FWIW, I’m an academic who just hit a 500k NW 2.5y out of training. I came on here 2ish y ago asking for advice on my savings plan. I felt very crestfallen with reading the responses. Although my pride took a hit, I’m very glad I listened. There is some wisdom on this forum.

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                            • #29
                              This forum is heavily populated by compulsive savers (or super savers if you prefer). We tend to judge by that lens. I think the OP's budget is fine. Saving 20% and spending the rest is reasonable. Their lifestyle appears to be commensurate with a dual attending household (not residents). If their goal was retire in 5 years I would say there was an issue. At the current budget keep an eye out for lifestyle inflation (unless income increases to accommodate).

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                              • #30
                                Originally posted by VentAlarm View Post

                                I don’t think your discretionary spending is insane. It’s substantially more than we spend, but we’re in a MCOL area.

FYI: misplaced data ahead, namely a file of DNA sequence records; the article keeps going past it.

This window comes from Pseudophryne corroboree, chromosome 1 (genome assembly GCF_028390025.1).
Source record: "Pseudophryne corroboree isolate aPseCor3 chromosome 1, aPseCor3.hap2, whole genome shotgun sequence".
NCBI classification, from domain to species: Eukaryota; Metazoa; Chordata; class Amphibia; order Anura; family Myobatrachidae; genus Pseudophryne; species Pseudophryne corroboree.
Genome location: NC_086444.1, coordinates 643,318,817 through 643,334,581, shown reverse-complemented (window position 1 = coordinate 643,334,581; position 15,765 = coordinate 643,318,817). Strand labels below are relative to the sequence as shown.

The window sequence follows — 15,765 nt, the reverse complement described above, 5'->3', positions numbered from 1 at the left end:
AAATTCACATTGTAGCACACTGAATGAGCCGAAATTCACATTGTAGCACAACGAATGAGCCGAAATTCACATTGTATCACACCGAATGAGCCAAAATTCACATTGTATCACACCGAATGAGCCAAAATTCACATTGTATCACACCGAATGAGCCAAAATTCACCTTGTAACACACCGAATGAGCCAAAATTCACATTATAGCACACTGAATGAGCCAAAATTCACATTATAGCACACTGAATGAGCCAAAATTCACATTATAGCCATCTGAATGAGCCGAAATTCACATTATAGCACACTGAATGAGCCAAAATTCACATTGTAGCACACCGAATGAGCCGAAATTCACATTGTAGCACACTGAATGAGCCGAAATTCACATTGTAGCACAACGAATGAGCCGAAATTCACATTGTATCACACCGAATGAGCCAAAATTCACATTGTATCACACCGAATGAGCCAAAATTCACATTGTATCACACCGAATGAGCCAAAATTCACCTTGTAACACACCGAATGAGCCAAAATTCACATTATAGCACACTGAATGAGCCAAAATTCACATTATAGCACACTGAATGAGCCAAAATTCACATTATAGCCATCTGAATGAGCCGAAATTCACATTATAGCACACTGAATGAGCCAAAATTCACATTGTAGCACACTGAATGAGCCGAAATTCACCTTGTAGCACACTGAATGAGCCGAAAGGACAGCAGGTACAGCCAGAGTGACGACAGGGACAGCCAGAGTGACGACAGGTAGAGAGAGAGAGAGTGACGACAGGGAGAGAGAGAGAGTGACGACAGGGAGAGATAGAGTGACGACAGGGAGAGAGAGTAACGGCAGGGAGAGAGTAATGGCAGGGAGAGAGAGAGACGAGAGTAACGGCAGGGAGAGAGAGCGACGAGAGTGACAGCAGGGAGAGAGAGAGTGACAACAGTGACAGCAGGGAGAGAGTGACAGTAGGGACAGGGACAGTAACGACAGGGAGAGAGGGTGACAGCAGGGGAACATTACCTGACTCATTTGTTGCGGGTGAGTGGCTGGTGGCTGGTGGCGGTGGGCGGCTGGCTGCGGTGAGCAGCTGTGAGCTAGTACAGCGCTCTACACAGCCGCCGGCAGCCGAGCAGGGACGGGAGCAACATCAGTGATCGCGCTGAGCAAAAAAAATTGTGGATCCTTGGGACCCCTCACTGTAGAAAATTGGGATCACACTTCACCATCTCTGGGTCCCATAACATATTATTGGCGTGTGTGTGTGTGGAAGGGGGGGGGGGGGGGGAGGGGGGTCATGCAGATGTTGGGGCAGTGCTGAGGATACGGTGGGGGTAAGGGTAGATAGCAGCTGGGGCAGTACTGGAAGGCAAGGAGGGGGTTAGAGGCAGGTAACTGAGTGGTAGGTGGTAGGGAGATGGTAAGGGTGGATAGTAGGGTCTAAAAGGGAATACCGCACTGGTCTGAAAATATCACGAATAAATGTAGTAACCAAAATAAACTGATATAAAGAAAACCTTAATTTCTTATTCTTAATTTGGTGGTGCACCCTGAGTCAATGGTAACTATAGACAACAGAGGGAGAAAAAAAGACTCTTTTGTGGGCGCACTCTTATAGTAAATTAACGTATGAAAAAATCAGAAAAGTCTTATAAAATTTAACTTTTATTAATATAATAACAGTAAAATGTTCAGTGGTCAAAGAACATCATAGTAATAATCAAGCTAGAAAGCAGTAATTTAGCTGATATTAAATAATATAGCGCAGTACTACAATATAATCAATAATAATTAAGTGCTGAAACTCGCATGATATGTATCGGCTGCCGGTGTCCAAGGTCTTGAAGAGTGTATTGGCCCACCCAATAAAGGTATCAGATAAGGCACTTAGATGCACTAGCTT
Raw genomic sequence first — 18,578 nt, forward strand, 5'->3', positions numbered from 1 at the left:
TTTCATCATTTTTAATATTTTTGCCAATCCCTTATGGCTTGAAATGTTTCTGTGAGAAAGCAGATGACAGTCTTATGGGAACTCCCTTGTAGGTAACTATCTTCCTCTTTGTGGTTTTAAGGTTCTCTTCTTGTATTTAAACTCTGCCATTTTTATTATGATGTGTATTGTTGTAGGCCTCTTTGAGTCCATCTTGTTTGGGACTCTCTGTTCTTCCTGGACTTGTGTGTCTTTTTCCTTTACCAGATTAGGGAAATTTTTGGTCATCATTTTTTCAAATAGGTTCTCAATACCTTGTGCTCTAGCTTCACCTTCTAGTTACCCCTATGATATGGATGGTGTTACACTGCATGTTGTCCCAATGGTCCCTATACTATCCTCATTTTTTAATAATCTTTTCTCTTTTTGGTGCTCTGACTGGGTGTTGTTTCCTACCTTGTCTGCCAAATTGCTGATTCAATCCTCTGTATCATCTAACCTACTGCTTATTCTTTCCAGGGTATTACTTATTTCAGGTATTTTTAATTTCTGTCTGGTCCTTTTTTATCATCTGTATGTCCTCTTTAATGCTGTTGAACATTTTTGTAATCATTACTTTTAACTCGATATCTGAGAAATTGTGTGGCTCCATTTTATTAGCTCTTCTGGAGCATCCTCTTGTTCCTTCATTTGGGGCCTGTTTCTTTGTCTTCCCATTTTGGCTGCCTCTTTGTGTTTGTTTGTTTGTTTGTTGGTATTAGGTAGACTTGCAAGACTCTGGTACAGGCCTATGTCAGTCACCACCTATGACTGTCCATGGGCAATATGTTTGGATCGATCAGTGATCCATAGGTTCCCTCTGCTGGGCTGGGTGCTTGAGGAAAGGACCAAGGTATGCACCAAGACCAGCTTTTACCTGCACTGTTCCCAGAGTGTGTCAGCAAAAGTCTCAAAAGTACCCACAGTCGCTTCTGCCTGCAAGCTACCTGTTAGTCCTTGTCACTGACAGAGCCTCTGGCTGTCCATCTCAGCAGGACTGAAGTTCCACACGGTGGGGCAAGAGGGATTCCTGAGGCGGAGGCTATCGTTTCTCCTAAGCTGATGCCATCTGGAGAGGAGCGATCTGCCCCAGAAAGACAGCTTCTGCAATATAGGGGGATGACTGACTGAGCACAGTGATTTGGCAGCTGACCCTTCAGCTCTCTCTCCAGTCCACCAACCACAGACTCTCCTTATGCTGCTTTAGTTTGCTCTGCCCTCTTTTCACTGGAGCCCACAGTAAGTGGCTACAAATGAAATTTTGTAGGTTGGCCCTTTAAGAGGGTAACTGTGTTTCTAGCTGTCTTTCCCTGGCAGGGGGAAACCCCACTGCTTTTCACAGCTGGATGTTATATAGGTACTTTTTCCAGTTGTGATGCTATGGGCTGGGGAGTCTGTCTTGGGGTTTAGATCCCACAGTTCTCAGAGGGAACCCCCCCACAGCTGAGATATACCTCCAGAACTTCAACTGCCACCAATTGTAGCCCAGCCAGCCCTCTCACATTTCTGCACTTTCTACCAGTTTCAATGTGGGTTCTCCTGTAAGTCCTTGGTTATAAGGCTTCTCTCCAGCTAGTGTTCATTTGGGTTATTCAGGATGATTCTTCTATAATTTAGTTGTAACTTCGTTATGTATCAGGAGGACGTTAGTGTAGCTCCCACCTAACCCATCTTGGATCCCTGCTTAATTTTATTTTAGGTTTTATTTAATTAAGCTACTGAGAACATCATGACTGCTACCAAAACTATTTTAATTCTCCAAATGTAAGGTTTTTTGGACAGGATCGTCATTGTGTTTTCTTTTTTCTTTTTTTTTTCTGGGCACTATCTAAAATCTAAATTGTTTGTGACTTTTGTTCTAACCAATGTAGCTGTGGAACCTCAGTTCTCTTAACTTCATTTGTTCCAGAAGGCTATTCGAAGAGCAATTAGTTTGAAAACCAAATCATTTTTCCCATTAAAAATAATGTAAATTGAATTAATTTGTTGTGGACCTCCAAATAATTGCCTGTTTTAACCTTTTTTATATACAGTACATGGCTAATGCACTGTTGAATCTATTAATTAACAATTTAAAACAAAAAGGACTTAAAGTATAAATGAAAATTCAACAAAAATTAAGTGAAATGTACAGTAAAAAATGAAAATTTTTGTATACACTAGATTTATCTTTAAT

You will be able to retire and pay off your house. What I’m saying is you are be in the position to leave each of your grandkids a million bucks, pay for all your kids college, fund a charity that is important to you for decades upon your death, give generously now and anything else you want to do. But your choices now may preclude that.

                                You make 750k and don’t give a penny to charity - is that how you want to live? I’m not saying that to be nasty or saying you should, I just know that’s not how I want to live and suspect not how most want to live. I am trying to clarify that you need to verbalize your priorities then build your budget from there, not the other way around.

                                FWIW, I’m an academic who just hit a 500k NW 2.5y out of training. I came on here 2ish y ago asking for advice on my savings plan. I felt very crestfallen with reading the responses. Although my pride took a hit, I’m very glad I listened. There is some wisdom on this forum.
                                As usual real feedback stings a bit and unlike your trainees I won’t write you up for it thanks for the comments